Do you have hip pain or pain in your thigh that just won’t go away?
(Now if you do have hip degeneration and have been told you need a hip replacement, then you probably have more going on than this article pertains to)
Ever thought that there may not be anything wrong at all with your hip? It may in fact be ‘referred pain.’
What is referred pain? It is pain in an area of your body that can often be some distance away from the actual stressed tissue.
One good example is sometimes hip pain can be diagnosed as hip bursitis: inflammation of the bursa (fluid-filled sac near a joint) at the part of the hip called the greater trochanter. When this bursa becomes irritated or inflamed, it causes pain in the hip. Yes, hip pain truly can be coming from your hip, but when you have tried to get rid of it with traditional therapies or injections and it still is there, then the source may be coming from somewhere else…and it may be nerve root referred pain.
Check out this map of the dermatomes of the body that depicts where nerve roots refer to:
The following excerpt is from ‘Taming Pain: Lessons from the Trenches.”- Second Edition 2013 by Cheryl F. Wardlaw, PT MMSc, CFMT :
“A nerve root is the part of the nerve that comes off of the spinal cord and goes out the hole between two vertebrae.
Each nerve root has some fibers mixed in from the nerve root above and below, so it’s not EXACT. Each nerve root, when stressed, can cause pain in a predictable path. It will cause weakness in predictable muscles. Let’s take the L4 nerve root for example. Let’s say you have pain on the side of your hip and in the front of your thigh. The muscles that pick up your big toe (L4) and straighten your knee (L3& L4) are weak. I would sure need to look at what could be irritating the L4 nerve root!
Could it just be hip bursitis? Doubtful. Hip bursitis doesn’t make your big toe weak. Could it be 5 things: hip bursitis, a pulled muscle in your thigh, some knee arthritis, a bunion on your big toe and low magnesium? Well, it could be, but I would still have to rule out the L4.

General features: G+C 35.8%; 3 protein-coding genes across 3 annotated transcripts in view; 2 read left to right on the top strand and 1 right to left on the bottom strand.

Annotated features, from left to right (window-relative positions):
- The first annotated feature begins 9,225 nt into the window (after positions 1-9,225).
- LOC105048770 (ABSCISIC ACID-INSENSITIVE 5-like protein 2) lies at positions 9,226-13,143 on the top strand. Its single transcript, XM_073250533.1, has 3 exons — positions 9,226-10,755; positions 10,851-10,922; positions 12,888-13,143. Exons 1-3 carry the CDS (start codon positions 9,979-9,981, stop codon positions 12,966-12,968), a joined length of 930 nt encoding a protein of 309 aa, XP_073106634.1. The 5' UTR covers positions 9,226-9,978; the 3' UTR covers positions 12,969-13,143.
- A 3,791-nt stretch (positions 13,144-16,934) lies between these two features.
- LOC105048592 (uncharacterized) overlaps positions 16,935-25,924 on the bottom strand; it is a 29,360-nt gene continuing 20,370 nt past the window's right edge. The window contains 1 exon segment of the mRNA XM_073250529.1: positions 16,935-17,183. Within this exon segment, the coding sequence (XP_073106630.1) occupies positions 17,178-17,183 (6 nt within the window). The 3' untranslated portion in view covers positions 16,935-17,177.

Things that stress a nerve root:
If we decide that a nerve root is squawking, and we know which nerve root, the question still remains, what is irritating the nerve root? So here goes:
The Facet joint: the joints in your spine are called facet joints
The Nerve Root: comes out of the hole in front of the facet joints. Changes at the facet joint can decrease the size of the space and put pressure on the nerve. Inflammation will be the result.
The Disc: The spacer between the vertebrae is the disc. If the disc shrinks down (degeneration) the bones will get closer together. The size of the opening will decrease and the nerve will be compressed and will inflame. If the disc bulges back, the same thing happens.
The Spinal Canal: The space that the spinal cord runs through is called the canal. Across time, bone can build up inside the canal and make less room for the nerve root. This condition is known as spinal stenosis. The nerve will be compressed and will inflame.
Now that we know where it is, ( Let’s stick with L4 as our suspect), what might be causing it ( let’s choose a locked facet) and that the nerve root is inflamed, our job is as simple as a game of CLUE : Colonel Mustard, in the library, with the candlestick! Referred pain patterns help me figure out where I should be working!
If your therapist or doctor are only treating your symptoms, and not searching very actively for where the pain is coming from, then you will be hurting a very long time.”
See how maybe your hip pain isn’t really coming from the hip itself, but rather may be coming from your back? Contact me today to see how I can help solve your pain puzzle and get rid of the nerve culprit!